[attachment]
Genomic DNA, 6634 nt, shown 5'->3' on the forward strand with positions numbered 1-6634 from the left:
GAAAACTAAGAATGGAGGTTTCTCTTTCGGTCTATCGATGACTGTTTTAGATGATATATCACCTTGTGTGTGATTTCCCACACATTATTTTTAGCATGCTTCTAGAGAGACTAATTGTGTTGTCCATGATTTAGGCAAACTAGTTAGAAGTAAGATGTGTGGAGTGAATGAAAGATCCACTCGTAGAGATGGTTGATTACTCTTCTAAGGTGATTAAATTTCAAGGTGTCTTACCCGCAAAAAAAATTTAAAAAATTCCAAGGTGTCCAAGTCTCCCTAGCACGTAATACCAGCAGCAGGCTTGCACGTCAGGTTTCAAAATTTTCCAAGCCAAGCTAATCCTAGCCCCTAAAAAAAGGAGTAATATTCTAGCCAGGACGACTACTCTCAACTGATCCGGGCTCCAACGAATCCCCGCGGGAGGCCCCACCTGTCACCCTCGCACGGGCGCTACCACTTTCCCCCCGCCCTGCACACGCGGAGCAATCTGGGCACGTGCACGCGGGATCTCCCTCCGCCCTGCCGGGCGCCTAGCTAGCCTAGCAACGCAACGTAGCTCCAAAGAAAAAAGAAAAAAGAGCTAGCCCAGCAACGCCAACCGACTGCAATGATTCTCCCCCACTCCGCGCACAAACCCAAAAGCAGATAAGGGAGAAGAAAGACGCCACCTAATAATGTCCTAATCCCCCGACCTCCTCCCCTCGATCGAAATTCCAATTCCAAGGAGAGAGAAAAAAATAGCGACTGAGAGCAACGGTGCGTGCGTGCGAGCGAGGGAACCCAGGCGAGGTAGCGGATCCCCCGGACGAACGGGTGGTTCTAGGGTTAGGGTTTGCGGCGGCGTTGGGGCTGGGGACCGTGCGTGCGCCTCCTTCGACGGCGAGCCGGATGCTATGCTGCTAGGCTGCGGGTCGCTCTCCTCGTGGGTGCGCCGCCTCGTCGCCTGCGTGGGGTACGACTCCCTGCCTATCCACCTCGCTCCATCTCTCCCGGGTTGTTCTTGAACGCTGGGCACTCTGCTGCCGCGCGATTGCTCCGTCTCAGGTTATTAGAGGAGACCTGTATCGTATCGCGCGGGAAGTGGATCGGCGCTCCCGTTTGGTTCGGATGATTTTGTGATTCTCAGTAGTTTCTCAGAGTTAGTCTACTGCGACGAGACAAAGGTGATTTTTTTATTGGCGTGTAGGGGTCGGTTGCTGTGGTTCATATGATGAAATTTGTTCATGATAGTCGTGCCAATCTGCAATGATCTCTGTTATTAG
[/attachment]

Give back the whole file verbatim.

Genomic DNA, 6634 nt, shown 5'->3' on the forward strand with positions numbered 1-6634 from the left:
GAAAACTAAGAATGGAGGTTTCTCTTTCGGTCTATCGATGACTGTTTTAGATGATATATCACCTTGTGTGTGATTTCCCACACATTATTTTTAGCATGCTTCTAGAGAGACTAATTGTGTTGTCCATGATTTAGGCAAACTAGTTAGAAGTAAGATGTGTGGAGTGAATGAAAGATCCACTCGTAGAGATGGTTGATTACTCTTCTAAGGTGATTAAATTTCAAGGTGTCTTACCCGCAAAAAAAATTTAAAAAATTCCAAGGTGTCCAAGTCTCCCTAGCACGTAATACCAGCAGCAGGCTTGCACGTCAGGTTTCAAAATTTTCCAAGCCAAGCTAATCCTAGCCCCTAAAAAAAGGAGTAATATTCTAGCCAGGACGACTACTCTCAACTGATCCGGGCTCCAACGAATCCCCGCGGGAGGCCCCACCTGTCACCCTCGCACGGGCGCTACCACTTTCCCCCCGCCCTGCACACGCGGAGCAATCTGGGCACGTGCACGCGGGATCTCCCTCCGCCCTGCCGGGCGCCTAGCTAGCCTAGCAACGCAACGTAGCTCCAAAGAAAAAAGAAAAAAGAGCTAGCCCAGCAACGCCAACCGACTGCAATGATTCTCCCCCACTCCGCGCACAAACCCAAAAGCAGATAAGGGAGAAGAAAGACGCCACCTAATAATGTCCTAATCCCCCGACCTCCTCCCCTCGATCGAAATTCCAATTCCAAGGAGAGAGAAAAAAATAGCGACTGAGAGCAACGGTGCGTGCGTGCGAGCGAGGGAACCCAGGCGAGGTAGCGGATCCCCCGGACGAACGGGTGGTTCTAGGGTTAGGGTTTGCGGCGGCGTTGGGGCTGGGGACCGTGCGTGCGCCTCCTTCGACGGCGAGCCGGATGCTATGCTGCTAGGCTGCGGGTCGCTCTCCTCGTGGGTGCGCCGCCTCGTCGCCTGCGTGGGGTACGACTCCCTGCCTATCCACCTCGCTCCATCTCTCCCGGGTTGTTCTTGAACGCTGGGCACTCTGCTGCCGCGCGATTGCTCCGTCTCAGGTTATTAGAGGAGACCTGTATCGTATCGCGCGGGAAGTGGATCGGCGCTCCCGTTTGGTTCGGATGATTTTGTGATTCTCAGTAGTTTCTCAGAGTTAGTCTACTGCGACGAGACAAAGGTGATTTTTTTATTGGCGTGTAGGGGTCGGTTGCTGTGGTTCATATGATGAAATTTGTTCATGATAGTCGTGCCAATCTGCAATGATCTCTGTTATTAG